This is from a series of posts I wrote about Fantastic Contraption when I originally released it. They were originally published on our travelogue but I have back dated them and moved them over here where they fit in more.
More in the series of articles about writing the physics puzzle game Fantastic Contraption.
Today: usability. Or specifically: teaching people how to play your game.
Some of is going to make specific references to the game so you should go try out the game first. Be cool, it’s free, you can be your own little user-study.
Fantastic Contraption launched with a fairly simple tutorial system (as of the time of this writing is still has it). I basically just came up with it out of thin air. I guessed what people would need to know, what they would be confused by, and what they would figure out on their own. So I tried the make-it-up-as-you-go-along school of thought.
I took a usability class in university from one of my favorite profs Dr. Tzanetakis. And his mantra was ‘user testing’. The idea was that all the theory in the world falls down and you won’t know what is working and what isn’t without putting a user in front of your UI.
So I finally did some belated user testing (this is after the StumbleUpon traffic bomb). And I made some interesting discoveries.
For people who think like me the existing tutorial is great. Gamers tend to get it. It takes a little time to figure out the draw when stopped, hit go and you can’t touch it thing. And they try to drag and drop instead of draw. But mostly they clip through the tutorials and rock straight on through to Up The Stairs.
But I have left non-gamers in the dust. In the dust, choking on it, wondering why I hate them so much.
Just some of the things non-gamers are not taught well enough by the existing tutorial:
-draw not drag and drop (this is universal)
-have to draw inside the blue square
-you have to get the pink thing to the pink goal to win (despite pounding them over the head with it)
-you can’t draw when the simulation is running (the red reminder arrow goes completely unnoticed)
-your contraption can’t overlap terrain
-the basic principles of construction
I’m going to write a bit more on that last one: The basic principles of construction.
There is one tower of UI failure that towers mightily over all others. It may be the only thing that you need to truly understand in order to play Fantastic Contraption:
You must attach the rod to the centre of the wheel to make it spin. That little bit that is equidistant from all the other bits. The focus, the key, that of overriding importance. The Middle.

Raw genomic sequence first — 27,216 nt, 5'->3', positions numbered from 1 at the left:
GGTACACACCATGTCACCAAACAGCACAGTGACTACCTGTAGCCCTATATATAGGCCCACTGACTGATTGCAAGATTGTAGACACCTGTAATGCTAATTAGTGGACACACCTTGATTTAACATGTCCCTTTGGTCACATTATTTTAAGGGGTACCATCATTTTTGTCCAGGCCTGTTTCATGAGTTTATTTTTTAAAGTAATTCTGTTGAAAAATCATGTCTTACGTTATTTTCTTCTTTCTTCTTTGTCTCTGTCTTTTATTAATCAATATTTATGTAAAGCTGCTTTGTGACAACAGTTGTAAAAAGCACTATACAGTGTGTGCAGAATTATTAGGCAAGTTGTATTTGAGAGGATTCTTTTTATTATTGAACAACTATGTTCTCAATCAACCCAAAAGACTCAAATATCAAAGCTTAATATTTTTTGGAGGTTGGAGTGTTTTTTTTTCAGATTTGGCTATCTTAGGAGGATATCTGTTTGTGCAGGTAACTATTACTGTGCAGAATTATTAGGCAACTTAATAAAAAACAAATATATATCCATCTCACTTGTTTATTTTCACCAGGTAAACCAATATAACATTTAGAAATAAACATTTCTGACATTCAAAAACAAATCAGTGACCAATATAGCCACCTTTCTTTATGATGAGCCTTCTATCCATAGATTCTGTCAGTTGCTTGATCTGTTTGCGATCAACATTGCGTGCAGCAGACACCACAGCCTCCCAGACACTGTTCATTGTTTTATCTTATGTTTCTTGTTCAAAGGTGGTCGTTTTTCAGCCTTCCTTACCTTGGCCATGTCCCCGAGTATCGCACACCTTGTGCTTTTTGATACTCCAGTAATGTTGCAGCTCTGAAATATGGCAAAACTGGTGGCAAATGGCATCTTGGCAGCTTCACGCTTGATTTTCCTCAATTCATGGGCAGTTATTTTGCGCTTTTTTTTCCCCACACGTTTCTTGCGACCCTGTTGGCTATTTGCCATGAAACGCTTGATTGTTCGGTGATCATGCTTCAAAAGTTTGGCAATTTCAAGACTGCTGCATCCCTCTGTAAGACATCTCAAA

And I am a total fail on that front. I have one concession to teaching this truism in the current tutorial. There is an example contraption in the 2nd level that is a clockwise and a non clockwise wheel connected with a stick between their centers. But people don’t even get that this is an example contraption. And sometimes they do but then they start trying to replace the goal wheel with a non-spinning wheel.
Most often people put a rod between the two closest points of the wheels. Unfortunately this pretty much ends their gaming experience. They have now totally broken the contraption. They will have to find the delete tool if they are ever going to finish the level. So the thing non-gamers do most often also ensures that they will never play the game again. That is what UI experts call “bad”.
And oddly enough I never even considered it. It wasn’t before I did some good old fashioned user testing that I discovered I was turning away a huge percentage of my traffic angry and sullen, probably feeling stupid.
So now it’s time for quest redesign-the-tutorial. The tutorial is going to get very constraining and guided. It’s going to be alot of work, and it’s going to annoy the gamers (hopefully skip buttons will keep them happy). But something needs to change pretty drastically.
So there you go. More evidence that Dr. Tzanetakis’ mantra is completely correct.
Do User Testing. You don’t know what’s going on until you Do Some User Testing.
real quick: The user testing methodolgy I’m using is getting a co-worker, friend, neighbor, or friend of a friend to play the game. Then I reasure them that they aren’t an idiot and any failure is a failure on my part not theirs (this is important so they don’t get all nervous and freak out when things start going wrong). Then I just watch them, and don’t answer any questions. Let them fail and recover on their own. You won’t be there every time someone tries to play your game. I very occasionally prod them about what they are thinking. I’d do voiced-thought style studies but already have trouble getting people to participate.